Meningitis Now staff member Andy Hopkinson

Meningitis Now backs Stress Awareness Month

Andy Hopkinson | 1st April 2020

Stress Awareness Month has been held every April, since 1992

Meningitis Now support Stress Awareness Month

During this annual 30-day period, health care professionals and health promotion experts across the country join forces to increase public awareness about both the causes and cures for our modern stress epidemic.

The timing seems more appropriate than ever this year as people’s lives are put on hold and their routines and certainties challenged by the coronavirus outbreak. But even without the impact of coronavirus millions of us around the UK experience high levels of stress and it is damaging our health.

Overwhelmed or unable to cope

According to the Mental Health Foundation 74 per cent of UK adults have felt so stressed at some point over the last year they felt overwhelmed or unable to cope. Given current wider health concerns and the impact of these that’s a figure that’s unlikely to improve any time soon.

We, at Meningitis Now, are supporting Stress Awareness Month this month and will be using it to highlight our range of support for those impacted by the disease.

The most important thing to remember is that we’re still here for you and your family if you need us. Our Head Office may be closed but you can still contact our friendly nurse-led Helpline on 0808 80 10 388 (9am – 4pm Monday to Thursday and 9am – 1pm Friday) or email them on helpline@meningitisnow.org.

Emotional support

Our Helpline is here to provide emotional support, answer your questions and explain more about the support that Meningitis Now can provide.

We remain active on our social media channels and committed to providing support and help to people who have experienced or who are concerned about meningitis. Our peer support groups on Facebook are still active, as we know how important they are, particularly for those who feel isolated.

What can you do for Stress Awareness Month?

Stress is one of the great public health challenges of our time. It is a significant factor in mental health problems including anxiety and depression. It is also linked to physical health problems like heart disease, problems with our immune system, insomnia and digestive problems. Individually we need to understand what is causing us personal stress and learn what steps we can take to reduce it for ourselves and those around us.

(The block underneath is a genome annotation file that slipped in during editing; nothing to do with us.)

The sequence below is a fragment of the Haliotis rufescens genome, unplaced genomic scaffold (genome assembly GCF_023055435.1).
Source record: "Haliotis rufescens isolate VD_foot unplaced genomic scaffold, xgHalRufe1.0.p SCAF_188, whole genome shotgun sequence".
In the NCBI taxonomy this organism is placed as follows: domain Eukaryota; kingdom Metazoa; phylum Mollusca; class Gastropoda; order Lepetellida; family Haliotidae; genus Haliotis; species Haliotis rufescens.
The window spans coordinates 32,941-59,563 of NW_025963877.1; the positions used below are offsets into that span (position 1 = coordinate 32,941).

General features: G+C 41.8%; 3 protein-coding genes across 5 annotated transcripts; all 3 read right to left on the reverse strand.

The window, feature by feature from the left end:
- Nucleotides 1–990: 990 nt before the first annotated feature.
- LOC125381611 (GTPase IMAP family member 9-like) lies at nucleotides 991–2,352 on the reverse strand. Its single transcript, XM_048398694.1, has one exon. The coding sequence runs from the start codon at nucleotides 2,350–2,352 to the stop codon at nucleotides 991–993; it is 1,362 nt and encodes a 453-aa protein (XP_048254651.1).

• Talk about stress and its effects – work together to reduce the stigma that is associated with stress by talking about the topic openly and freely with friends, family and colleagues.
  • Share your coping mechanisms – if something has worked for you why not share it. It might benefit someone you care about and in the meantime it might help you take your focus off your own challenges.
  • Be nice to those who are stressed and anxious – we are all undoubtedly going to experience stress and anxiety in our lifetime so treat others going through it with compassion and empathy.
  • Look after yourself – we all need to think more about self-care. Take time out of your day to relax or do something that you enjoy. Don’t forget to exercise and eat well, even when you feel too stressed.

The most crucial thing you can do when you are stressed or anxious is to make sure you are continuing to look after yourself. Make time to relax when you need to and learn to say no to requests that are too much for you.

There’s lots more information, advice and helpful tools on the Stress Management Society website here.

Other useful sources of support include:

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  • Meningitis Now research

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